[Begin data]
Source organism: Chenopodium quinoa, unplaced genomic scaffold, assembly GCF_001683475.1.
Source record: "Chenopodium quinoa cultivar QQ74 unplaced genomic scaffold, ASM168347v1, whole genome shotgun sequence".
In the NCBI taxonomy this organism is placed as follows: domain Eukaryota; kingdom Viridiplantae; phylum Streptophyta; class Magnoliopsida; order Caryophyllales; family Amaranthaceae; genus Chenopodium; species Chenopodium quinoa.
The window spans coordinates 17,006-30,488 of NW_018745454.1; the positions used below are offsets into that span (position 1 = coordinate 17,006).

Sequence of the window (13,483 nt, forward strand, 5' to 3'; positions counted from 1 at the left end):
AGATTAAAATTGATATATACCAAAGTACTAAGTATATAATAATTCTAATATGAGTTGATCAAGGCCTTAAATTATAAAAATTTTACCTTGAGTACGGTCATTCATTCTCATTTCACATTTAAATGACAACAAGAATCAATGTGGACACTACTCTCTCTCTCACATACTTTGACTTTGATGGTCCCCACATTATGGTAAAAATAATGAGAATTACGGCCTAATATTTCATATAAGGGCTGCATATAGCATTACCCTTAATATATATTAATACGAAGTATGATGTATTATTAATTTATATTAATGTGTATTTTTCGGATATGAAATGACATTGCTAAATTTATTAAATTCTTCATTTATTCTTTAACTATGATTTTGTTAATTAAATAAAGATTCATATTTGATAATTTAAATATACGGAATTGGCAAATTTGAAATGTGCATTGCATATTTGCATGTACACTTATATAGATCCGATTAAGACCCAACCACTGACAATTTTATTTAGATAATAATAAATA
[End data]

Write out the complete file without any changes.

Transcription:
Source organism: Chenopodium quinoa, unplaced genomic scaffold, assembly GCF_001683475.1.
Source record: "Chenopodium quinoa cultivar QQ74 unplaced genomic scaffold, ASM168347v1, whole genome shotgun sequence".
In the NCBI taxonomy this organism is placed as follows: domain Eukaryota; kingdom Viridiplantae; phylum Streptophyta; class Magnoliopsida; order Caryophyllales; family Amaranthaceae; genus Chenopodium; species Chenopodium quinoa.
The window spans coordinates 17,006-30,488 of NW_018745454.1; the positions used below are offsets into that span (position 1 = coordinate 17,006).

Sequence of the window (13,483 nt, forward strand, 5' to 3'; positions counted from 1 at the left end):
AGATTAAAATTGATATATACCAAAGTACTAAGTATATAATAATTCTAATATGAGTTGATCAAGGCCTTAAATTATAAAAATTTTACCTTGAGTACGGTCATTCATTCTCATTTCACATTTAAATGACAACAAGAATCAATGTGGACACTACTCTCTCTCTCACATACTTTGACTTTGATGGTCCCCACATTATGGTAAAAATAATGAGAATTACGGCCTAATATTTCATATAAGGGCTGCATATAGCATTACCCTTAATATATATTAATACGAAGTATGATGTATTATTAATTTATATTAATGTGTATTTTTCGGATATGAAATGACATTGCTAAATTTATTAAATTCTTCATTTATTCTTTAACTATGATTTTGTTAATTAAATAAAGATTCATATTTGATAATTTAAATATACGGAATTGGCAAATTTGAAATGTGCATTGCATATTTGCATGTACACTTATATAGATCCGATTAAGACCCAACCACTGACAATTTTATTTAGATAATAATAAATA